Victorian Village, Memphis

The Victorian Village District is an area of Memphis, Tennessee.

Victorian Village District
Lee House in fall email.jpg
Harsson-Goyer-Lee House, 690 East Adams Street
Victorian Village, Memphis is located in Tennessee
Victorian Village, Memphis
Victorian Village, Memphis is located in the United States
Victorian Village, Memphis
LocationAdams and Jefferson Sts., Memphis, Tennessee
Coordinates35°8′42″N 90°2′20″W / 35.14500°N 90.03889°W / 35.14500; -90.03889Coordinates: 35°8′42″N 90°2′20″W / 35.14500°N 90.03889°W / 35.14500; -90.03889
Area28 acres (11 ha)
Architectural styleGreek Revival, Late Victorian, Italianate
NRHP reference No.72001253[1]
Added to NRHPDecember 11, 1972


The Victorian Village is located in the eastern quadrant of downtown Memphis.


During Memphis' early period of growth in the mid-19th century, a few wealthy Memphians built grand, Victorian-style homes in what was then the outskirts of the city. The homes in Victorian Village were built from 1846 into the 1890s, and range in style from Neo-classical through Late Gothic Revival.[2] Edward C. Jones, one of Memphis's most significant Victorian-era architects, and his partner, Matthias Harvey Baldwin, built the Woodruff-Fontaine House (1870) and renovated the Harsson-Goyer-Lee House (1871).[3]

Massey House
Mallory Neely House Museum

Mallory-Neely House]]

The Massey House, the oldest in the area (ca. 1846), was built for Benjamin A. Massey, an early Memphis lawyer.[2]

The Mallory-Neely House (1852) was built in Italian villa style with a central tower for banker Isaac Kirtland and extensively renovated and expanded during the 1880s and 1890s. The interior is well preserved, with much of the original late-19th-century furnishings intact.[4]

The Harsson-Goyer-Lee House (690 Adams, see photograph) was once the home of riverboat owner James Lee. It was expanded in 1871 by Charles Goyer, a founder of Union Planters Bank.[5]

The Pillow-McIntyre House (ca. 1852) is a two-story Greek Revival home purchased in 1873 by Mexican War and Confederate General Gideon Pillow. This striking eclectic-style Victorian had been unused for years, but with the assistance of corporate and community donations it was refurbished in 2004.[2]

The Woodruff-Fontaine House (1870) was built in French-Victorian style by Amos Woodruff, a successful carriage maker, entrepreneur and politician. The second resident, Noland Fontaine, was a factor in the Memphis Cotton Exchange. The house was deeded to the city in 1936, and in later years was used for an art school. In 1961 the art school moved, and the Association for the Preservation of Tennessee Antiquities took over the house and restored it with 19th-century regional antiques and textiles. A Victorian Gingerbread playhouse is also on the grounds.[5][6]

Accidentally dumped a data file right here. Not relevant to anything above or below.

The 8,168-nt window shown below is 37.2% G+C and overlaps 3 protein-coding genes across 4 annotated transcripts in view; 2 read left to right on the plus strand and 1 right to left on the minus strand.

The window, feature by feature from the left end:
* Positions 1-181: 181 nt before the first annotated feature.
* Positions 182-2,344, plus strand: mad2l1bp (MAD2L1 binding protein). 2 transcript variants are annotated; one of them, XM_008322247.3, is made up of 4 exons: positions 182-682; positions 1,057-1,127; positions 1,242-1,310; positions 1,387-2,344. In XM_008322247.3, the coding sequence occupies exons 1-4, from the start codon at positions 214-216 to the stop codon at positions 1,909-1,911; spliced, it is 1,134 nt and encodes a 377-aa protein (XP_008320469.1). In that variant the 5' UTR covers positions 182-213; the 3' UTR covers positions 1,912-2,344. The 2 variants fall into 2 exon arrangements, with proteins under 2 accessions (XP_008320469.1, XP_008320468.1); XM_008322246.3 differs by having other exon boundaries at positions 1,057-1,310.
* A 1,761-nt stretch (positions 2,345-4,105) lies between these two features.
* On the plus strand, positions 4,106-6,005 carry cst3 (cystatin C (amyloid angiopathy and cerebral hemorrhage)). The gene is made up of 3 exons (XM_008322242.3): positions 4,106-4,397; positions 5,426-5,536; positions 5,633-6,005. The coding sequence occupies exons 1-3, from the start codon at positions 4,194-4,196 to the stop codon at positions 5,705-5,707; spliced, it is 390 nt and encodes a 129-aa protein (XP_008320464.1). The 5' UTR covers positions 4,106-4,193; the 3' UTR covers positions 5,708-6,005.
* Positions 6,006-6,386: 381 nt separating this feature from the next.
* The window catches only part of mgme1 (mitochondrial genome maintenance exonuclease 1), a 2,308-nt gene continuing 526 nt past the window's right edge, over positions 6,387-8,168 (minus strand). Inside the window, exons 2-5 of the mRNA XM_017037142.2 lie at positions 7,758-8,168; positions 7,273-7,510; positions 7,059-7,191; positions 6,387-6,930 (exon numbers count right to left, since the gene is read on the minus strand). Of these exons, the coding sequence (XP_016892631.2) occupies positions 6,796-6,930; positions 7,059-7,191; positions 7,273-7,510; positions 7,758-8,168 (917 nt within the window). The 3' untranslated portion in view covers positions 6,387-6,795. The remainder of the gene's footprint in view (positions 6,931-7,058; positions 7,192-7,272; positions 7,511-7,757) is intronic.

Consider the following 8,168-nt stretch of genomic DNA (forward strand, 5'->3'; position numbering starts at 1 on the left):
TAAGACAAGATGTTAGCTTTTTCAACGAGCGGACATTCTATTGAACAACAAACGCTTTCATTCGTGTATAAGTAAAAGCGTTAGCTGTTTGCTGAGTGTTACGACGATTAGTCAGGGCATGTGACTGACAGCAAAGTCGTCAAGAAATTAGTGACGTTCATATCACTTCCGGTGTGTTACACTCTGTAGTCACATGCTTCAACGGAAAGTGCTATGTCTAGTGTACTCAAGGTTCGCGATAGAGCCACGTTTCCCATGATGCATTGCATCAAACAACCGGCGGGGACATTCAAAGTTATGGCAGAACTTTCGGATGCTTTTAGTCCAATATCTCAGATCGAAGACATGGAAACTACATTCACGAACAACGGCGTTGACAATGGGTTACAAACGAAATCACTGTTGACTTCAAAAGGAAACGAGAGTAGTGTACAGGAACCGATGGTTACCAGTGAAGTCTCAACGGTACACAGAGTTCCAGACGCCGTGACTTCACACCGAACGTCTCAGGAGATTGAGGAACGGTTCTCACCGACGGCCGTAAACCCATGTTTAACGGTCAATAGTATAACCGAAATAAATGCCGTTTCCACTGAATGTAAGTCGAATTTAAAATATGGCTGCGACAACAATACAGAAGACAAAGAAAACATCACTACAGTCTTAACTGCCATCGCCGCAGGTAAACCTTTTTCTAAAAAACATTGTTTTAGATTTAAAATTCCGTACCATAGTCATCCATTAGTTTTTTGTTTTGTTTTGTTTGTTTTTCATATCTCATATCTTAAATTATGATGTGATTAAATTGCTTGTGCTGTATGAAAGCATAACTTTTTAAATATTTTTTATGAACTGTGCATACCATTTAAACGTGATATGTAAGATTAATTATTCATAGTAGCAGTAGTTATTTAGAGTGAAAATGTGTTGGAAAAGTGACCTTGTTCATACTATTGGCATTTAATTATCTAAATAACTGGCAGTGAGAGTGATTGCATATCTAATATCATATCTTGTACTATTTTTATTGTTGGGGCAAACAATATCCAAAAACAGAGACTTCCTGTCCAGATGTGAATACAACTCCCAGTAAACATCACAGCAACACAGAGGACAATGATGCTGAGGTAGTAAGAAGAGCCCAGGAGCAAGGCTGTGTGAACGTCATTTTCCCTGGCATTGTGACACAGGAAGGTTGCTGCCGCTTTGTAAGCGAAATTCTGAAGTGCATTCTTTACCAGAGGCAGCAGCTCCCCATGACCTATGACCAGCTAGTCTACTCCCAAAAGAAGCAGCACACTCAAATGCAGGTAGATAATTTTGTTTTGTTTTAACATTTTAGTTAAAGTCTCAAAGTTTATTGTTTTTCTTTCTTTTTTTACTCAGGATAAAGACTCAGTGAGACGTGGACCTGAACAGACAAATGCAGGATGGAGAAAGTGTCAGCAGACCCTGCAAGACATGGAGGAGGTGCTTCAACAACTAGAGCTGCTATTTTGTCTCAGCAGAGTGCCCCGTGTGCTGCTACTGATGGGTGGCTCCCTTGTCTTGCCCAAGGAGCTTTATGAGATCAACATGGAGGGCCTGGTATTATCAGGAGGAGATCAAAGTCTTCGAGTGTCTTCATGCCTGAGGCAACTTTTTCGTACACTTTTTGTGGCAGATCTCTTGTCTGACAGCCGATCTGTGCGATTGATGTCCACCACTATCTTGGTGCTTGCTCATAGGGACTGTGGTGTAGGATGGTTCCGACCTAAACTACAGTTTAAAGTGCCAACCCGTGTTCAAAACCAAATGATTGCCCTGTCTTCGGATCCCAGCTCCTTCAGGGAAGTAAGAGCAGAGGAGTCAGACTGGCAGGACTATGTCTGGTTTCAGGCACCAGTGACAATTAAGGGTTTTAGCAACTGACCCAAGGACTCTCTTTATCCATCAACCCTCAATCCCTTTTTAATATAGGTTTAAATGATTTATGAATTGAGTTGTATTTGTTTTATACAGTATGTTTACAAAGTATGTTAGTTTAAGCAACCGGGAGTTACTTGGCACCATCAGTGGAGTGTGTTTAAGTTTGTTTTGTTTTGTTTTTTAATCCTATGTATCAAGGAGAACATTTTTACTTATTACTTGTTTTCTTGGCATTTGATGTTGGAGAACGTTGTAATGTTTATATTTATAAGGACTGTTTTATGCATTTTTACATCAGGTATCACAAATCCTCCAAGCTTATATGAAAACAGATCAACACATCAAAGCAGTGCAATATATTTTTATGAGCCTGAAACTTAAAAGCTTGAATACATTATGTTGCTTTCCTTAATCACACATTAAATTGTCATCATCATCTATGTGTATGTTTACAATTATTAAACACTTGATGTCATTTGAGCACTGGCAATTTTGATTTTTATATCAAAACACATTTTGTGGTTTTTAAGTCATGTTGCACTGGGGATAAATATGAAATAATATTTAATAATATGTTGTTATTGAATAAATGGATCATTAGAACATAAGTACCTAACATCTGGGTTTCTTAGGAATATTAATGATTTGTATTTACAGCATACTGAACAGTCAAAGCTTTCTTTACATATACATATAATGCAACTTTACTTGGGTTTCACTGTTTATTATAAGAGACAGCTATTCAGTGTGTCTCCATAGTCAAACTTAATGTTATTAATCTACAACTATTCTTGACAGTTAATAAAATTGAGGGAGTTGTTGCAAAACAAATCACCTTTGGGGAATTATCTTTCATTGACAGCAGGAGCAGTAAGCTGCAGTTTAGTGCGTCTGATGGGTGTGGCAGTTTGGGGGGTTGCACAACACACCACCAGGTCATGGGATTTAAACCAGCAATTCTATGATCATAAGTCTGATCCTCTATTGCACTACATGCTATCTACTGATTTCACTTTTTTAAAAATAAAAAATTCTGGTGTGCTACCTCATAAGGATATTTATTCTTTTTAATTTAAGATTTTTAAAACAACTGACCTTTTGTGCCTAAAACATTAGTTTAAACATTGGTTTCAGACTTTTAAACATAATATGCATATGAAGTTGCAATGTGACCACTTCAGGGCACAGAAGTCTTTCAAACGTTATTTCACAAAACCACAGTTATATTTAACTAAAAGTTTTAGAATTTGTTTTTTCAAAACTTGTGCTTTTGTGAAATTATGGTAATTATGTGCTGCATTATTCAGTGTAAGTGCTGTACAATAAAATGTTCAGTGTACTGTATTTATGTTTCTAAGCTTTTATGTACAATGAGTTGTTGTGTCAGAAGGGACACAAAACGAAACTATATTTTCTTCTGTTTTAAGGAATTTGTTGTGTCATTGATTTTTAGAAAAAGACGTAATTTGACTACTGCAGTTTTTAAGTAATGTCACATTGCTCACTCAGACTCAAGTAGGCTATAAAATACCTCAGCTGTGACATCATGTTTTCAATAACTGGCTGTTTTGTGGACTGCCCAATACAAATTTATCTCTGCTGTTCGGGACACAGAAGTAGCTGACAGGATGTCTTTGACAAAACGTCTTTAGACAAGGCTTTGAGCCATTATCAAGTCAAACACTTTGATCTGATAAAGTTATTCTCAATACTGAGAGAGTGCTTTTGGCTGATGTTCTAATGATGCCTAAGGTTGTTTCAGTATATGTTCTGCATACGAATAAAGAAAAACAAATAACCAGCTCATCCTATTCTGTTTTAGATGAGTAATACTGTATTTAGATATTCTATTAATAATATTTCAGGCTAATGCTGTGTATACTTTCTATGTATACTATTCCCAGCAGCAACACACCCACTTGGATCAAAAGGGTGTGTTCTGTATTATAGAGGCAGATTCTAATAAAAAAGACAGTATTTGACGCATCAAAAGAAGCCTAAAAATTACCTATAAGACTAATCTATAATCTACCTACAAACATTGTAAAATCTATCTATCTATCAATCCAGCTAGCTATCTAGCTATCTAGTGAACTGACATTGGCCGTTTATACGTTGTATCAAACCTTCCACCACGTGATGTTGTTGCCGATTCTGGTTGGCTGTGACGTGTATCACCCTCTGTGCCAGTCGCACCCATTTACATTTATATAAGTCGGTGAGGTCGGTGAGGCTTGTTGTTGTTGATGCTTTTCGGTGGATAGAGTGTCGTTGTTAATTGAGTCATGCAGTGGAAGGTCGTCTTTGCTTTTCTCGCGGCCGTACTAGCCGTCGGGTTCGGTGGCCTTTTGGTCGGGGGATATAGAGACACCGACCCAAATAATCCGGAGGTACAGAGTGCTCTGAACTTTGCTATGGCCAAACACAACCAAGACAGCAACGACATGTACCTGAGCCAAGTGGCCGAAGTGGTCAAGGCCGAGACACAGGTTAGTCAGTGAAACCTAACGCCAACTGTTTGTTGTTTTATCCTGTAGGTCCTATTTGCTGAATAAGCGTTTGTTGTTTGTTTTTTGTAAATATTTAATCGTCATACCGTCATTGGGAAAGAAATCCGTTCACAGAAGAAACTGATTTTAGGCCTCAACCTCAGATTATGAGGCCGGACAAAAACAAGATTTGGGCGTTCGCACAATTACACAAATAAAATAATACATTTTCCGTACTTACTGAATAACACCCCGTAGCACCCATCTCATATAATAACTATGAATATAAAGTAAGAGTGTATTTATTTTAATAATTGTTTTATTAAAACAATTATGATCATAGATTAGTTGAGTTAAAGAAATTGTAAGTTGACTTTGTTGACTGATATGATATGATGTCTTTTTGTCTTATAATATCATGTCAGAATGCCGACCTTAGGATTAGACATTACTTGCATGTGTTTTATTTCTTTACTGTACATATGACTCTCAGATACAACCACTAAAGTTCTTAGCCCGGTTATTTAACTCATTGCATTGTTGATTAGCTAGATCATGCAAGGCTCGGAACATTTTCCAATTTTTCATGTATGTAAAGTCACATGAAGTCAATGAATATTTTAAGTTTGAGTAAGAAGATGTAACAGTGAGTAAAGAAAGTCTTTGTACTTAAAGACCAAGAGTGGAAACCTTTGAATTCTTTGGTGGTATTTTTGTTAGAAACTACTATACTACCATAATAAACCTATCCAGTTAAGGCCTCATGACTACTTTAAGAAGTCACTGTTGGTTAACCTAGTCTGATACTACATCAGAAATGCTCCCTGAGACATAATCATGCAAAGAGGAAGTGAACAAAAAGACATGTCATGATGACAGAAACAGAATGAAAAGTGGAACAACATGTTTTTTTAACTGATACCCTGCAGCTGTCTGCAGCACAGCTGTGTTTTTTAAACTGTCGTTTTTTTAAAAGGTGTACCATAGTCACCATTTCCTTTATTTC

The Snowden home in the Annesdale-Snowden Historic District dates from the same era. In 1850, Dr. Samuel Mansfield built this "Italianate villa" on his 200-acre (0.81 km2) plantation just outside Memphis. The house was situated on a knoll above what was then the stage route to Mississippi. In 1869 Colonel Robert C. Brinkley bought the estate as a wedding gift to his daughter, Annie Overton Brinkley, and her new husband, Colonel Bogardus Snowden. The estate was named Annesdale in her honor. In the first decade of the 20th century, Col. Snowden and his sons John and Robert built two subdivisions on the estate, Annesdale Park (1903), claimed to be the first in the South, and Snowden Homestead (1910). The streets in these then-affluent subdivisions were named for the Snowden children. Memphis entrepreneur Kemmons Wilson and other well-known Memphis names resided there. After World War II, the neighborhood gradually declined until it began to be gentrified in the 1970s and after it was listed on the National Register of Historic Places in 1979. The Snowden home is not open to the public.[7]


Some of these three- and four-story mansions now stand near the city's downtown along Adams Avenue. While most of the original homes are now gone, several remain as museums: the Magevney House (198 Adams), the Mallory-Neely House (652 Adams) and the Woodruff-Fontaine House (680 Adams). The Magevney House is currently open the first Saturday each month from 1pm-4pm with free admission. The Mallory-Neely House is open Friday and Saturday, 10:00-4:00. After 60+ years of being vacant, the Harsson-Goyer-Lee House has been renovated into a high-end Bed and Breakfast.[5] The Woodruff-Fontaine House's hours are Wednesday-Sunday, 12:00-4:00 and is a popular venue for weddings and private parties.[5][6]

The Victorian Village neighborhood is listed on the National Register of Historic Places.

Endangered homesEdit

The Lowenstein-Long House (1901) at 217 N. Waldran Blvd. and the Lee-Macintyre House in Victorian Village are considered to be endangered by Memphis Heritage, a non-profit preservationist group based in the city.[8]

See alsoEdit


  1. ^ "National Register Information System". National Register of Historic Places. National Park Service. March 13, 2009.
  2. ^ a b c Historic Sites - Victorian Village.
  3. ^ Perre Magness, Edward Culliatt Jones, The Tennessee Encyclopedia of History and Culture, 2009. Retrieved: 11 February 2013.
  4. ^ Wendy Campbell, Mallory-Neely House, The Tennessee Encyclopedia of History and Culture, 2009. Retrieved: 11 February 2013.
  5. ^ a b c d Association for the Preservation of Tennessee Antiquities, Historic Sites Tour.
  6. ^ a b Woodrff-Fontaine House Museum, 680 Adams Ave., Memphis, TN 38105.
  7. ^ Cashiola, Mary. The Secret Mansion in Annesdale-Snowden. Memphis Flyer. Oct 23, 2009
  8. ^ Memphis Heritage Inc. Endangered Historic Properties. (2010).